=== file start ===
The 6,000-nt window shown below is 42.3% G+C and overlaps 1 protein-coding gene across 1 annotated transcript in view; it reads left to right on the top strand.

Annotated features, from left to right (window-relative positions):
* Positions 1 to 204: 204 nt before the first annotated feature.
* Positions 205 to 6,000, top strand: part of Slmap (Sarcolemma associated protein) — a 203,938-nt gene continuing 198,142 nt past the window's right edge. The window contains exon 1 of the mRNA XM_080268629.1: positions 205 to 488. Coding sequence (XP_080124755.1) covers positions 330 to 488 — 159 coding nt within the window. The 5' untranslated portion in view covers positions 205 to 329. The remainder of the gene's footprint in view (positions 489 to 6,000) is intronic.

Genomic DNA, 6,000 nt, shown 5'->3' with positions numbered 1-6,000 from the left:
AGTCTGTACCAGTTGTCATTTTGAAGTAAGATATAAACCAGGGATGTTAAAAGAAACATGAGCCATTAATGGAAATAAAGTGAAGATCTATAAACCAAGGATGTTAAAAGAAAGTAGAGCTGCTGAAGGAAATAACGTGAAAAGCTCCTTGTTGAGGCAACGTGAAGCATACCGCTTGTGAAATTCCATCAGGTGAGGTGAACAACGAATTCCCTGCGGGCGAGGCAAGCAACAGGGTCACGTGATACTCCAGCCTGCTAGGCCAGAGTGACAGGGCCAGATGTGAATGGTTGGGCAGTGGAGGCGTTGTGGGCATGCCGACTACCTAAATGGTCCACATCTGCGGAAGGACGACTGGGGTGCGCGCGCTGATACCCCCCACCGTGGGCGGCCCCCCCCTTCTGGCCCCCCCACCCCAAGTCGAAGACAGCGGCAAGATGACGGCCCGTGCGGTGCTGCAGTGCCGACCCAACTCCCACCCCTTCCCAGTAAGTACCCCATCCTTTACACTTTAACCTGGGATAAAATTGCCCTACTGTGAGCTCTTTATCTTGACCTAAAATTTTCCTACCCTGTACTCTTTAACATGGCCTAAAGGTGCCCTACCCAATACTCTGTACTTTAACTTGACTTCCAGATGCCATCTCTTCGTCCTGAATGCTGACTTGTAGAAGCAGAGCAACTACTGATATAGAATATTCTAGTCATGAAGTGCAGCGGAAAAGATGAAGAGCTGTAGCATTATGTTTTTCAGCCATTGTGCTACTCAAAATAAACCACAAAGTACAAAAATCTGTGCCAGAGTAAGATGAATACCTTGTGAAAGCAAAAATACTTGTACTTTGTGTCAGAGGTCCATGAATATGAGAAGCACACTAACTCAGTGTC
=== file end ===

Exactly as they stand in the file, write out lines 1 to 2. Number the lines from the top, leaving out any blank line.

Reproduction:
The 6,000-nt window shown below is 42.3% G+C and overlaps 1 protein-coding gene across 1 annotated transcript in view; it reads left to right on the top strand.

Annotated features, from left to right (window-relative positions):